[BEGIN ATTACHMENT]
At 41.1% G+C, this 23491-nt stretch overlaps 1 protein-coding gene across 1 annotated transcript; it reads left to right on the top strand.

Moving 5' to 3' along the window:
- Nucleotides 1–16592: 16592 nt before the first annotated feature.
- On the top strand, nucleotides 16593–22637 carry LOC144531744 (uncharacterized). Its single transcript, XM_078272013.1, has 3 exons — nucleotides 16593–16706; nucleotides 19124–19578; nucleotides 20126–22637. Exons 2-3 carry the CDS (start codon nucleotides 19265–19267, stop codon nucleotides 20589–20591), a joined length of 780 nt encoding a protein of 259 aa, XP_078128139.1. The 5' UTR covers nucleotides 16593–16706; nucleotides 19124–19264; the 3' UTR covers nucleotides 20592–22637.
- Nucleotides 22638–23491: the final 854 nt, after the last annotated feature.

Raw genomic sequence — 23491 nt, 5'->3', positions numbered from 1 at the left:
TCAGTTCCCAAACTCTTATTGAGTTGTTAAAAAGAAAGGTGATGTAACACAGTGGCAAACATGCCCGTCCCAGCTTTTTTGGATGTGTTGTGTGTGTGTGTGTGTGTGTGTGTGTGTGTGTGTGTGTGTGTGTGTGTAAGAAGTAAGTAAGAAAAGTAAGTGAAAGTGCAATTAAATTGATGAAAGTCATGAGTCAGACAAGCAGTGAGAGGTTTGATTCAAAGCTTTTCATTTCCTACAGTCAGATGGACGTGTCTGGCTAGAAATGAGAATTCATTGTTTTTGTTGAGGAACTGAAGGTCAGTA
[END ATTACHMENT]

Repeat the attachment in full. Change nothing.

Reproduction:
At 41.1% G+C, this 23491-nt stretch overlaps 1 protein-coding gene across 1 annotated transcript; it reads left to right on the top strand.

Moving 5' to 3' along the window:
- Nucleotides 1–16592: 16592 nt before the first annotated feature.
- On the top strand, nucleotides 16593–22637 carry LOC144531744 (uncharacterized). Its single transcript, XM_078272013.1, has 3 exons — nucleotides 16593–16706; nucleotides 19124–19578; nucleotides 20126–22637. Exons 2-3 carry the CDS (start codon nucleotides 19265–19267, stop codon nucleotides 20589–20591), a joined length of 780 nt encoding a protein of 259 aa, XP_078128139.1. The 5' UTR covers nucleotides 16593–16706; nucleotides 19124–19264; the 3' UTR covers nucleotides 20592–22637.
- Nucleotides 22638–23491: the final 854 nt, after the last annotated feature.

Raw genomic sequence — 23491 nt, 5'->3', positions numbered from 1 at the left:
TCAGTTCCCAAACTCTTATTGAGTTGTTAAAAAGAAAGGTGATGTAACACAGTGGCAAACATGCCCGTCCCAGCTTTTTTGGATGTGTTGTGTGTGTGTGTGTGTGTGTGTGTGTGTGTGTGTGTGTGTGTGTGTGTAAGAAGTAAGTAAGAAAAGTAAGTGAAAGTGCAATTAAATTGATGAAAGTCATGAGTCAGACAAGCAGTGAGAGGTTTGATTCAAAGCTTTTCATTTCCTACAGTCAGATGGACGTGTCTGGCTAGAAATGAGAATTCATTGTTTTTGTTGAGGAACTGAAGGTCAGTA